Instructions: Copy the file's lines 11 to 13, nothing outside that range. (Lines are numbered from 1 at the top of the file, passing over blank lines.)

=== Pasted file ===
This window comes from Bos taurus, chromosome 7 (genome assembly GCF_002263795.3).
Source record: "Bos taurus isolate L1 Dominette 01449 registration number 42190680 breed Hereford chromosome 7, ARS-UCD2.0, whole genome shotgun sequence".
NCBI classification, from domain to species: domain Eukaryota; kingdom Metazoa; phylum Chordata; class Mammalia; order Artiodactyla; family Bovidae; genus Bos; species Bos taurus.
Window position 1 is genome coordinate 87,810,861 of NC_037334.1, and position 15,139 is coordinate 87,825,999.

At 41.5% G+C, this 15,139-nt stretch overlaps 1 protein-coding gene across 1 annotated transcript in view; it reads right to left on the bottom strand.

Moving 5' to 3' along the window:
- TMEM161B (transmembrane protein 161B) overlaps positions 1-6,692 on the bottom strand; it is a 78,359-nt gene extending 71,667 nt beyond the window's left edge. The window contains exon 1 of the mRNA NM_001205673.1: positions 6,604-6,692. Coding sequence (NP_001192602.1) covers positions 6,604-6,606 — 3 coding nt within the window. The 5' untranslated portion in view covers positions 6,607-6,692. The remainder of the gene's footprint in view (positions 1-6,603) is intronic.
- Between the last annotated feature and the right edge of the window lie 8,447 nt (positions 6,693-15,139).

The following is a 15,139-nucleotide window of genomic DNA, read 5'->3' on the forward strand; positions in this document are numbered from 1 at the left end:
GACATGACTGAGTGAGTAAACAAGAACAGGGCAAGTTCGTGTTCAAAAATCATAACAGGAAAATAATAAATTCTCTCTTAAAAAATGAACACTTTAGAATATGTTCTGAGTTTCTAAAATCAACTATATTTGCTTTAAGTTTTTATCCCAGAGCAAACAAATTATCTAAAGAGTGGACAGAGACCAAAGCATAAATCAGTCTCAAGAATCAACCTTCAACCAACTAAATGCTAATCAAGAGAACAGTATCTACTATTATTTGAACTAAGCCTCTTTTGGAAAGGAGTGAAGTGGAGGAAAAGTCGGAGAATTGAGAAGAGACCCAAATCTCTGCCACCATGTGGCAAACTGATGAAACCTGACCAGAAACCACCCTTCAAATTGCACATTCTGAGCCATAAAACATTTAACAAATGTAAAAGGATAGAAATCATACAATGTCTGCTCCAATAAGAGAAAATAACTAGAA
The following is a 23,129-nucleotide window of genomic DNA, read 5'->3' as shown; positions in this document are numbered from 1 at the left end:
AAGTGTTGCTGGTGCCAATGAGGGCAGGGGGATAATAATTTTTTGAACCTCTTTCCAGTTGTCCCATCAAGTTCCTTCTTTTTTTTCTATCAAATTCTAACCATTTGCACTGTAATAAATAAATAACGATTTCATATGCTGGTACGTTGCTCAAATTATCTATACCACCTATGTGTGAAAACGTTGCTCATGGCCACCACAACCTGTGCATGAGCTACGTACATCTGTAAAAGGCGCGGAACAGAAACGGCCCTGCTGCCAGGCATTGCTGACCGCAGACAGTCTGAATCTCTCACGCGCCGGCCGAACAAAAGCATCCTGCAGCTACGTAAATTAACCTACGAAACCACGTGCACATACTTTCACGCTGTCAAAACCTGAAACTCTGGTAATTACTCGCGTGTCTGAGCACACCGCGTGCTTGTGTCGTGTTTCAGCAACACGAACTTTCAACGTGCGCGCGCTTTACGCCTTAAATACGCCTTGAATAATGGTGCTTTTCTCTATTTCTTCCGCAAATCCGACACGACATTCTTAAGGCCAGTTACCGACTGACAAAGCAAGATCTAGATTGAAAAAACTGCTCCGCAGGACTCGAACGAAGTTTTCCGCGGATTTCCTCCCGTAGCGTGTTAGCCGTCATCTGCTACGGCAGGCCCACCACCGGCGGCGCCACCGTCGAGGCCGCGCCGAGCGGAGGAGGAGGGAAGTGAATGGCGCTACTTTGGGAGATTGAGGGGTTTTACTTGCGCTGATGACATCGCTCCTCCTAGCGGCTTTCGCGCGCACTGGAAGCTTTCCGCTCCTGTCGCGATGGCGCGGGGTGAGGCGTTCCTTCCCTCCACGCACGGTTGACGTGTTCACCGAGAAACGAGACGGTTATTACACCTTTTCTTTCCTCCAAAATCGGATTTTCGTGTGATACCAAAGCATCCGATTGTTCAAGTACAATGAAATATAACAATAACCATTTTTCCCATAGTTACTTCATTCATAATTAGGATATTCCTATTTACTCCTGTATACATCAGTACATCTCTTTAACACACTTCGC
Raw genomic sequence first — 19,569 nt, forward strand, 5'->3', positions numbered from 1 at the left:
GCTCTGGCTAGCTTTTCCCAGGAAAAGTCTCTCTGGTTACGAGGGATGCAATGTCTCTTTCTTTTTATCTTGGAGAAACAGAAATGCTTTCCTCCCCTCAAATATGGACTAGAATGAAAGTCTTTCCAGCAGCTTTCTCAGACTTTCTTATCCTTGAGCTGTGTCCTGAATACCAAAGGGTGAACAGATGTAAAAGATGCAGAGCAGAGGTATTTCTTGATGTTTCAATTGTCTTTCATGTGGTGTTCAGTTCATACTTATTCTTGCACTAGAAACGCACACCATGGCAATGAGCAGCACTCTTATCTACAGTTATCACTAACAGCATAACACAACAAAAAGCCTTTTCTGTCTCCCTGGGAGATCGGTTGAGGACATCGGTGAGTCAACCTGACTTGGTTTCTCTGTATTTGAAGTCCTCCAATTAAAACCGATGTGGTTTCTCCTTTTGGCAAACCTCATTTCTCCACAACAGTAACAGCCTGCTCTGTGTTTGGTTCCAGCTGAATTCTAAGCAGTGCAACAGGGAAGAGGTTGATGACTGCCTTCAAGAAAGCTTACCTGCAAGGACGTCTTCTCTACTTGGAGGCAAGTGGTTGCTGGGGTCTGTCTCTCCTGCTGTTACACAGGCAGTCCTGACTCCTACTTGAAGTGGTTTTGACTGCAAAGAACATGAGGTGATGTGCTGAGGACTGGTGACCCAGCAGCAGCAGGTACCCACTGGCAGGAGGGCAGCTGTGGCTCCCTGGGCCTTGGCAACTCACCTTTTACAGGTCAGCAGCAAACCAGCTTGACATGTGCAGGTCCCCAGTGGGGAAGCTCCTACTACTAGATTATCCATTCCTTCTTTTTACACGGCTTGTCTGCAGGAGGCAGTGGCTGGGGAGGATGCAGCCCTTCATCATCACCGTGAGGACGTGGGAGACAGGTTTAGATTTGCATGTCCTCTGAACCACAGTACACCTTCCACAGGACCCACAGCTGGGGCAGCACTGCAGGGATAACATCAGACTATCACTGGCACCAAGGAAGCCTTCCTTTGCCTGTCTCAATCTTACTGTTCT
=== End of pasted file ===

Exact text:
The following is a 23,129-nucleotide window of genomic DNA, read 5'->3' as shown; positions in this document are numbered from 1 at the left end:
AAGTGTTGCTGGTGCCAATGAGGGCAGGGGGATAATAATTTTTTGAACCTCTTTCCAGTTGTCCCATCAAGTTCCTTCTTTTTTTTCTATCAAATTCTAACCATTTGCACTGTAATAAATAAATAACGATTTCATATGCTGGTACGTTGCTCAAATTATCTATACCACCTATGTGTGAAAACGTTGCTCATGGCCACCACAACCTGTGCATGAGCTACGTACATCTGTAAAAGGCGCGGAACAGAAACGGCCCTGCTGCCAGGCATTGCTGACCGCAGACAGTCTGAATCTCTCACGCGCCGGCCGAACAAAAGCATCCTGCAGCTACGTAAATTAACCTACGAAACCACGTGCACATACTTTCACGCTGTCAAAACCTGAAACTCTGGTAATTACTCGCGTGTCTGAGCACACCGCGTGCTTGTGTCGTGTTTCAGCAACACGAACTTTCAACGTGCGCGCGCTTTACGCCTTAAATACGCCTTGAATAATGGTGCTTTTCTCTATTTCTTCCGCAAATCCGACACGACATTCTTAAGGCCAGTTACCGACTGACAAAGCAAGATCTAGATTGAAAAAACTGCTCCGCAGGACTCGAACGAAGTTTTCCGCGGATTTCCTCCCGTAGCGTGTTAGCCGTCATCTGCTACGGCAGGCCCACCACCGGCGGCGCCACCGTCGAGGCCGCGCCGAGCGGAGGAGGAGGGAAGTGAATGGCGCTACTTTGGGAGATTGAGGGGTTTTACTTGCGCTGATGACATCGCTCCTCCTAGCGGCTTTCGCGCGCACTGGAAGCTTTCCGCTCCTGTCGCGATGGCGCGGGGTGAGGCGTTCCTTCCCTCCACGCACGGTTGACGTGTTCACCGAGAAACGAGACGGTTATTACACCTTTTCTTTCCTCCAAAATCGGATTTTCGTGTGATACCAAAGCATCCGATTGTTCAAGTACAATGAAATATAACAATAACCATTTTTCCCATAGTTACTTCATTCATAATTAGGATATTCCTATTTACTCCTGTATACATCAGTACATCTCTTTAACACACTTCGC
Raw genomic sequence first — 19,569 nt, forward strand, 5'->3', positions numbered from 1 at the left: